Double Indemnity I didn't think was great the first time, a couple of subsequent viewings raised it a little bit, by like te 4th viewing or so, it also rose to be one of my 5 favorite non-Western movies ever.

Apart from Casablanca, which is a great film for me too, the others were all losing on a re-watch. Especially On the Waterfront, while Double Indemnity was always only ok. Streetcar is still good, but well, it's too much theatre.


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« #63 : October 30, 2014, 10:15:01 PM »

is the whole movie shot in the same way?

there is no way I can sit through that credit sequence again, or those first few minutes after the credits sequence. The few minutes I watched, I had my left eye closed, so I would only see the right side of the screen; I had no interest in staring at endless shots of fat old naked guy for . (or even a skinny young naked guy  ... forget about the fact that he was talking about fucking his own daughter ;)  ) .... it was just a painful experience in every way. and I don't see any value - in art entertainment, or anything else, in getting myself dizzy and irritated and disgusted.

how long does that full scene last for, the opening one with the fat old naked guy sitting with his hand over his crotch and the other dude on his bed? that was disgusting. You'll tell me "that's the point." Okay, well I don't need to be disgusted. I am not looking that movies should all be glamour and pretty girls. It's just that I enjoyed those 15 minutes I saw less than perhaps any 15 minutes in any movie I have ever watched.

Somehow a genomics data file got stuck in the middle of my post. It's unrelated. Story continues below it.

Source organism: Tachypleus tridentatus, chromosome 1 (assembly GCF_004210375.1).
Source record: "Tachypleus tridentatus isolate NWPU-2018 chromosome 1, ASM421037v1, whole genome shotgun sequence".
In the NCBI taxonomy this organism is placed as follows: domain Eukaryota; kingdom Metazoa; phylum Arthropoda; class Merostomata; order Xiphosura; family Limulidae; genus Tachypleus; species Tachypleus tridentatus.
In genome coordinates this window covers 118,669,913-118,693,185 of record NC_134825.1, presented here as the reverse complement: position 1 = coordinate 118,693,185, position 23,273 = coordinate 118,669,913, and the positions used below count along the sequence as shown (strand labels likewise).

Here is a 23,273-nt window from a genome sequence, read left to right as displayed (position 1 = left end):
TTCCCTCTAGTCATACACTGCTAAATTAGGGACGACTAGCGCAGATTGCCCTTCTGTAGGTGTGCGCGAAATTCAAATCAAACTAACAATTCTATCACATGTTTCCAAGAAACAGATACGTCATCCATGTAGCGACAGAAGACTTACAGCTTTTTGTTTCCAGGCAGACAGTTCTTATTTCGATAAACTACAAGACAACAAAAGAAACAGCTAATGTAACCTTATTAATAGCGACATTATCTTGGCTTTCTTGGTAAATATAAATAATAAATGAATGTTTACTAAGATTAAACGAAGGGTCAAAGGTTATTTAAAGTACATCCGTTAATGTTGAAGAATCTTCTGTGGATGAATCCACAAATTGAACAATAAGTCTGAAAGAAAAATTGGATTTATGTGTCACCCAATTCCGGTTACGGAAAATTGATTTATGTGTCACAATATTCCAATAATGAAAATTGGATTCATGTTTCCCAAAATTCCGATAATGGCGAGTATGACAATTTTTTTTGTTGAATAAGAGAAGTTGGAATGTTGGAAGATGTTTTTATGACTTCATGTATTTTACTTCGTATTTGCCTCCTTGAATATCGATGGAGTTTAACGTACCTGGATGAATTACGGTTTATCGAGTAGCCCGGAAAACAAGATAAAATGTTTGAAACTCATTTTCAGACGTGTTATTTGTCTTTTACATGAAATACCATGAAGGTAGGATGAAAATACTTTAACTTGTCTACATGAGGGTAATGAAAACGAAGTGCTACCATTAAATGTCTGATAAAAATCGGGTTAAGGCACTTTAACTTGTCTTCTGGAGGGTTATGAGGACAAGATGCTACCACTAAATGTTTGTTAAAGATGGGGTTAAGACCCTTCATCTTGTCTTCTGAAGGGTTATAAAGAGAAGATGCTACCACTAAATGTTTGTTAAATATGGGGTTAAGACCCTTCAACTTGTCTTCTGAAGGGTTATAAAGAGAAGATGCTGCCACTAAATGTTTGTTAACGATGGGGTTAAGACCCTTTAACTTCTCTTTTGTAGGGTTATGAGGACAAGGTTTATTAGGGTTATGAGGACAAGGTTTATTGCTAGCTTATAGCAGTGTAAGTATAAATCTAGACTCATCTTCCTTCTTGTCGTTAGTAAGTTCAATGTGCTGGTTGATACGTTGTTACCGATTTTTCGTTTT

Haha! Ok don't ever come near a Noe DVD again, you're a lost cause.


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« #64 : November 02, 2014, 08:40:02 AM »

I've given a ten to maybe five films in my life. Lawrence of Arabia, OUATITW and maybe The Wild Bunch come to mind. The first two Godfathers if I'm generous. My blog tells me I gave Treasure of the Sierra Madre a 10, which in the sober light of day I might make a 9/10 (can a Tim Holt movie have a perfect score?).



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« #65 : November 02, 2014, 03:28:31 PM »

some people give 10/10 to all "great" movies; some give 9.5/10 to "great" and 10/10 to "greatest of the great," and I think Groggy gives a max of 9/10 to every great movie with the exception of maybe the five greatest.

So, as long as we don't have a uniform rating system, threads like these are sometimes comparing apples to oranges and have endless debates about what ratings mean.

Anyway, IMO, the whole point of a rating is for the recommendation; if I am gonna follow someone's recommendation, I don't think I am any less likely to see the movie if it's 9/10 or 10/10 ... but 7/10 or 8/10 is a big difference (an 8/10 I'll make sure to see; a 7/10, maybe I'll catch if it happens to be on TCM). I've said in the past I am all for establishing a uniform rating system – possibly a uniform word system ("Great, Good Mediocre, etc.") rather than numbers – but I don't think anyone else is interested in that.


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« #66 : November 02, 2014, 07:19:44 PM »

Somehow I forgot The Best Years of Our Lives.



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« #67 : November 02, 2014, 07:40:38 PM »

Somehow I forgot The Best Years of Our Lives.

that's one of your five favorite movies of all time?